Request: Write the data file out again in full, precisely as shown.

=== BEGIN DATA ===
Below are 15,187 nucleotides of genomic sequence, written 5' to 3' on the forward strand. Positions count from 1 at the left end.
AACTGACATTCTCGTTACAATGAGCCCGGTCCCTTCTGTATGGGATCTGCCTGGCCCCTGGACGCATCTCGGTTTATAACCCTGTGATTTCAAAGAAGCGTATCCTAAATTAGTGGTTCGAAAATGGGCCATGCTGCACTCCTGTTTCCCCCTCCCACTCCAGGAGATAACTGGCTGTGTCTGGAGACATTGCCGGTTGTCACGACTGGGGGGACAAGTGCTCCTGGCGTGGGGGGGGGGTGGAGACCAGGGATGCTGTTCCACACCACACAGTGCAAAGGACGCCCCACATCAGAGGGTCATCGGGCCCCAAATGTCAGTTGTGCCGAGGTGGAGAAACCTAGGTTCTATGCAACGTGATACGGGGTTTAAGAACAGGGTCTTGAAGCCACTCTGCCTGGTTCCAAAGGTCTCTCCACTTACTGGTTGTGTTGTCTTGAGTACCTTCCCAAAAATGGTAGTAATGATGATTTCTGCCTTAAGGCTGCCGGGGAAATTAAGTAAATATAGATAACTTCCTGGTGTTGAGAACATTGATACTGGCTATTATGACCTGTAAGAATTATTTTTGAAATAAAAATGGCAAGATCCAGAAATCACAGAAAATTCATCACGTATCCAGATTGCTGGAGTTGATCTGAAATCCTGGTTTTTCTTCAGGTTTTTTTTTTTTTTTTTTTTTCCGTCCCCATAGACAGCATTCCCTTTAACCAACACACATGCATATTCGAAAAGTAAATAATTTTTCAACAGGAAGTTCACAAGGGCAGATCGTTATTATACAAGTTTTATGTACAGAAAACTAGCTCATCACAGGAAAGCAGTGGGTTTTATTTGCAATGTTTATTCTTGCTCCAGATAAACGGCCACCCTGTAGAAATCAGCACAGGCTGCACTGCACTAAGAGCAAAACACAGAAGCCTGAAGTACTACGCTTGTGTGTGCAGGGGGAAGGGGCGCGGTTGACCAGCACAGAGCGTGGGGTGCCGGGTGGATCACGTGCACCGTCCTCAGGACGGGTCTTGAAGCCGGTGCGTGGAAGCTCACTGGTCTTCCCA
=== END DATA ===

Below are 15,187 nucleotides of genomic sequence, written 5' to 3' on the forward strand. Positions count from 1 at the left end.
AACTGACATTCTCGTTACAATGAGCCCGGTCCCTTCTGTATGGGATCTGCCTGGCCCCTGGACGCATCTCGGTTTATAACCCTGTGATTTCAAAGAAGCGTATCCTAAATTAGTGGTTCGAAAATGGGCCATGCTGCACTCCTGTTTCCCCCTCCCACTCCAGGAGATAACTGGCTGTGTCTGGAGACATTGCCGGTTGTCACGACTGGGGGGACAAGTGCTCCTGGCGTGGGGGGGGGGTGGAGACCAGGGATGCTGTTCCACACCACACAGTGCAAAGGACGCCCCACATCAGAGGGTCATCGGGCCCCAAATGTCAGTTGTGCCGAGGTGGAGAAACCTAGGTTCTATGCAACGTGATACGGGGTTTAAGAACAGGGTCTTGAAGCCACTCTGCCTGGTTCCAAAGGTCTCTCCACTTACTGGTTGTGTTGTCTTGAGTACCTTCCCAAAAATGGTAGTAATGATGATTTCTGCCTTAAGGCTGCCGGGGAAATTAAGTAAATATAGATAACTTCCTGGTGTTGAGAACATTGATACTGGCTATTATGACCTGTAAGAATTATTTTTGAAATAAAAATGGCAAGATCCAGAAATCACAGAAAATTCATCACGTATCCAGATTGCTGGAGTTGATCTGAAATCCTGGTTTTTCTTCAGGTTTTTTTTTTTTTTTTTTTTTCCGTCCCCATAGACAGCATTCCCTTTAACCAACACACATGCATATTCGAAAAGTAAATAATTTTTCAACAGGAAGTTCACAAGGGCAGATCGTTATTATACAAGTTTTATGTACAGAAAACTAGCTCATCACAGGAAAGCAGTGGGTTTTATTTGCAATGTTTATTCTTGCTCCAGATAAACGGCCACCCTGTAGAAATCAGCACAGGCTGCACTGCACTAAGAGCAAAACACAGAAGCCTGAAGTACTACGCTTGTGTGTGCAGGGGGAAGGGGCGCGGTTGACCAGCACAGAGCGTGGGGTGCCGGGTGGATCACGTGCACCGTCCTCAGGACGGGTCTTGAAGCCGGTGCGTGGAAGCTCACTGGTCTTCCCA